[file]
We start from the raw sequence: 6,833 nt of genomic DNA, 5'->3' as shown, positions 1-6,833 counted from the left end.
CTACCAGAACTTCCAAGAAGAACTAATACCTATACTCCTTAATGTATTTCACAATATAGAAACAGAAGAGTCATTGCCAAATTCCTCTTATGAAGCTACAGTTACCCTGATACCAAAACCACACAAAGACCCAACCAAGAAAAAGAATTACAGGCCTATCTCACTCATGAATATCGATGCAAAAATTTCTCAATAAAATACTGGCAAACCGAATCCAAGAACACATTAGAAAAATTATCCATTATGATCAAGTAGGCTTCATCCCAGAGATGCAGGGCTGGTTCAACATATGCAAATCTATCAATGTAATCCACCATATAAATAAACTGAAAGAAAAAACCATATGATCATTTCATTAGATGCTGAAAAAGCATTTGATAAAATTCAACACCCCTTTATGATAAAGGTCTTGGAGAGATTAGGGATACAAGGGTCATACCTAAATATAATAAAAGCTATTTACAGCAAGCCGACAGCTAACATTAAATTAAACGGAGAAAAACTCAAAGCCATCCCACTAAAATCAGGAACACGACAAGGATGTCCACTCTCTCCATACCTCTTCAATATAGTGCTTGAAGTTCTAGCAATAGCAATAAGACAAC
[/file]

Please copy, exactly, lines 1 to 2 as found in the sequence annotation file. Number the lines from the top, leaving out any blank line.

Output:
We start from the raw sequence: 6,833 nt of genomic DNA, 5'->3' as shown, positions 1-6,833 counted from the left end.
CTACCAGAACTTCCAAGAAGAACTAATACCTATACTCCTTAATGTATTTCACAATATAGAAACAGAAGAGTCATTGCCAAATTCCTCTTATGAAGCTACAGTTACCCTGATACCAAAACCACACAAAGACCCAACCAAGAAAAAGAATTACAGGCCTATCTCACTCATGAATATCGATGCAAAAATTTCTCAATAAAATACTGGCAAACCGAATCCAAGAACACATTAGAAAAATTATCCATTATGATCAAGTAGGCTTCATCCCAGAGATGCAGGGCTGGTTCAACATATGCAAATCTATCAATGTAATCCACCATATAAATAAACTGAAAGAAAAAACCATATGATCATTTCATTAGATGCTGAAAAAGCATTTGATAAAATTCAACACCCCTTTATGATAAAGGTCTTGGAGAGATTAGGGATACAAGGGTCATACCTAAATATAATAAAAGCTATTTACAGCAAGCCGACAGCTAACATTAAATTAAACGGAGAAAAACTCAAAGCCATCCCACTAAAATCAGGAACACGACAAGGATGTCCACTCTCTCCATACCTCTTCAATATAGTGCTTGAAGTTCTAGCAATAGCAATAAGACAAC